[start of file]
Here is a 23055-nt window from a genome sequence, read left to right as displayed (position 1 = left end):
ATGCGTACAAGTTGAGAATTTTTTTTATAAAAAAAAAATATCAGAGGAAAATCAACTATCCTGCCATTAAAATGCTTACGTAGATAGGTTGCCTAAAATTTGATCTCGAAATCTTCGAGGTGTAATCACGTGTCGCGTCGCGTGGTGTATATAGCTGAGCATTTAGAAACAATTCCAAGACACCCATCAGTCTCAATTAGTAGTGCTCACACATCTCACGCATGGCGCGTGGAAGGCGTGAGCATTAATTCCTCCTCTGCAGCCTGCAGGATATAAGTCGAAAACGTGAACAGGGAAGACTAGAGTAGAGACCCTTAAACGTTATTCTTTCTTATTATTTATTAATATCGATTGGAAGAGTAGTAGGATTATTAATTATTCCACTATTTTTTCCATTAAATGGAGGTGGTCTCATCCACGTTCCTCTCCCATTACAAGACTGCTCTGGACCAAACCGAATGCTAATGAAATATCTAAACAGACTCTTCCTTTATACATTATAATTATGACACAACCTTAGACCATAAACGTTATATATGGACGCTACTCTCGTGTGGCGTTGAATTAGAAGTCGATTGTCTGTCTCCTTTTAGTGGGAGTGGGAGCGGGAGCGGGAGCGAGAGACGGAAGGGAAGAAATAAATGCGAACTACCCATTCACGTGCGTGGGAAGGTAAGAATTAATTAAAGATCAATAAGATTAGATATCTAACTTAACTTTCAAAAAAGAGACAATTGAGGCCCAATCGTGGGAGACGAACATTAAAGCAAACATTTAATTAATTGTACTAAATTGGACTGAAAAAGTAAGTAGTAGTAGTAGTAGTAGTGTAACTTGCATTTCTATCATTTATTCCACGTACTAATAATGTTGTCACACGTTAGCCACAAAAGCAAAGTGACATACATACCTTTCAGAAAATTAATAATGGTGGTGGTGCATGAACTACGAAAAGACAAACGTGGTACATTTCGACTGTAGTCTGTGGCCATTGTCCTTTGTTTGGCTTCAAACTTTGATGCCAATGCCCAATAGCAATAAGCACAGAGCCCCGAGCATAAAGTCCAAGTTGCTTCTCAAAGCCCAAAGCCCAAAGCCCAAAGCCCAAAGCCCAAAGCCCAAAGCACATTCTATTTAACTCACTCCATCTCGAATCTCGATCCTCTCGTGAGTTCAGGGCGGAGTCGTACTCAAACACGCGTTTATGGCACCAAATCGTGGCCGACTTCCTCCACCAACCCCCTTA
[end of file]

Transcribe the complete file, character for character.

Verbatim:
Here is a 23055-nt window from a genome sequence, read left to right as displayed (position 1 = left end):
ATGCGTACAAGTTGAGAATTTTTTTTATAAAAAAAAAATATCAGAGGAAAATCAACTATCCTGCCATTAAAATGCTTACGTAGATAGGTTGCCTAAAATTTGATCTCGAAATCTTCGAGGTGTAATCACGTGTCGCGTCGCGTGGTGTATATAGCTGAGCATTTAGAAACAATTCCAAGACACCCATCAGTCTCAATTAGTAGTGCTCACACATCTCACGCATGGCGCGTGGAAGGCGTGAGCATTAATTCCTCCTCTGCAGCCTGCAGGATATAAGTCGAAAACGTGAACAGGGAAGACTAGAGTAGAGACCCTTAAACGTTATTCTTTCTTATTATTTATTAATATCGATTGGAAGAGTAGTAGGATTATTAATTATTCCACTATTTTTTCCATTAAATGGAGGTGGTCTCATCCACGTTCCTCTCCCATTACAAGACTGCTCTGGACCAAACCGAATGCTAATGAAATATCTAAACAGACTCTTCCTTTATACATTATAATTATGACACAACCTTAGACCATAAACGTTATATATGGACGCTACTCTCGTGTGGCGTTGAATTAGAAGTCGATTGTCTGTCTCCTTTTAGTGGGAGTGGGAGCGGGAGCGGGAGCGAGAGACGGAAGGGAAGAAATAAATGCGAACTACCCATTCACGTGCGTGGGAAGGTAAGAATTAATTAAAGATCAATAAGATTAGATATCTAACTTAACTTTCAAAAAAGAGACAATTGAGGCCCAATCGTGGGAGACGAACATTAAAGCAAACATTTAATTAATTGTACTAAATTGGACTGAAAAAGTAAGTAGTAGTAGTAGTAGTAGTGTAACTTGCATTTCTATCATTTATTCCACGTACTAATAATGTTGTCACACGTTAGCCACAAAAGCAAAGTGACATACATACCTTTCAGAAAATTAATAATGGTGGTGGTGCATGAACTACGAAAAGACAAACGTGGTACATTTCGACTGTAGTCTGTGGCCATTGTCCTTTGTTTGGCTTCAAACTTTGATGCCAATGCCCAATAGCAATAAGCACAGAGCCCCGAGCATAAAGTCCAAGTTGCTTCTCAAAGCCCAAAGCCCAAAGCCCAAAGCCCAAAGCCCAAAGCCCAAAGCACATTCTATTTAACTCACTCCATCTCGAATCTCGATCCTCTCGTGAGTTCAGGGCGGAGTCGTACTCAAACACGCGTTTATGGCACCAAATCGTGGCCGACTTCCTCCACCAACCCCCTTA